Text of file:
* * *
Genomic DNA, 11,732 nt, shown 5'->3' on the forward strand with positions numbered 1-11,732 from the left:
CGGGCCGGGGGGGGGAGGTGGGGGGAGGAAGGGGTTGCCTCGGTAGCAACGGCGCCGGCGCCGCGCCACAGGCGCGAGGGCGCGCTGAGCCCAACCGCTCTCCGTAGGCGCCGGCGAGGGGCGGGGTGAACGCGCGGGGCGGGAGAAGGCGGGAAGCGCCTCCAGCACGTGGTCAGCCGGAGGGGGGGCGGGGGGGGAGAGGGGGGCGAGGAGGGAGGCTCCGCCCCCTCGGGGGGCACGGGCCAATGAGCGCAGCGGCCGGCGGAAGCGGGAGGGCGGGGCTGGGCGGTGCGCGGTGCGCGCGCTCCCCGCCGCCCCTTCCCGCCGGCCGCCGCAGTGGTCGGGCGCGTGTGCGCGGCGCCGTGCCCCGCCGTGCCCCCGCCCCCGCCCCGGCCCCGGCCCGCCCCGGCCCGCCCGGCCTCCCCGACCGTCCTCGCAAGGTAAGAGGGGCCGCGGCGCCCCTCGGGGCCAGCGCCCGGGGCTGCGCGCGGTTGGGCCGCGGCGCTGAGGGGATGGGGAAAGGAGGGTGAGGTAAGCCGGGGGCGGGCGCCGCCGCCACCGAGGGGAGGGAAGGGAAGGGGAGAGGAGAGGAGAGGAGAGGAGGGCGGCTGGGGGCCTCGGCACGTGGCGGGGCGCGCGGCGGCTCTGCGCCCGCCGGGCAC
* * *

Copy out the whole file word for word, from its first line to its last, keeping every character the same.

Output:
Genomic DNA, 11,732 nt, shown 5'->3' on the forward strand with positions numbered 1-11,732 from the left:
CGGGCCGGGGGGGGGAGGTGGGGGGAGGAAGGGGTTGCCTCGGTAGCAACGGCGCCGGCGCCGCGCCACAGGCGCGAGGGCGCGCTGAGCCCAACCGCTCTCCGTAGGCGCCGGCGAGGGGCGGGGTGAACGCGCGGGGCGGGAGAAGGCGGGAAGCGCCTCCAGCACGTGGTCAGCCGGAGGGGGGGCGGGGGGGGAGAGGGGGGCGAGGAGGGAGGCTCCGCCCCCTCGGGGGGCACGGGCCAATGAGCGCAGCGGCCGGCGGAAGCGGGAGGGCGGGGCTGGGCGGTGCGCGGTGCGCGCGCTCCCCGCCGCCCCTTCCCGCCGGCCGCCGCAGTGGTCGGGCGCGTGTGCGCGGCGCCGTGCCCCGCCGTGCCCCCGCCCCCGCCCCGGCCCCGGCCCGCCCCGGCCCGCCCGGCCTCCCCGACCGTCCTCGCAAGGTAAGAGGGGCCGCGGCGCCCCTCGGGGCCAGCGCCCGGGGCTGCGCGCGGTTGGGCCGCGGCGCTGAGGGGATGGGGAAAGGAGGGTGAGGTAAGCCGGGGGCGGGCGCCGCCGCCACCGAGGGGAGGGAAGGGAAGGGGAGAGGAGAGGAGAGGAGAGGAGGGCGGCTGGGGGCCTCGGCACGTGGCGGGGCGCGCGGCGGCTCTGCGCCCGCCGGGCAC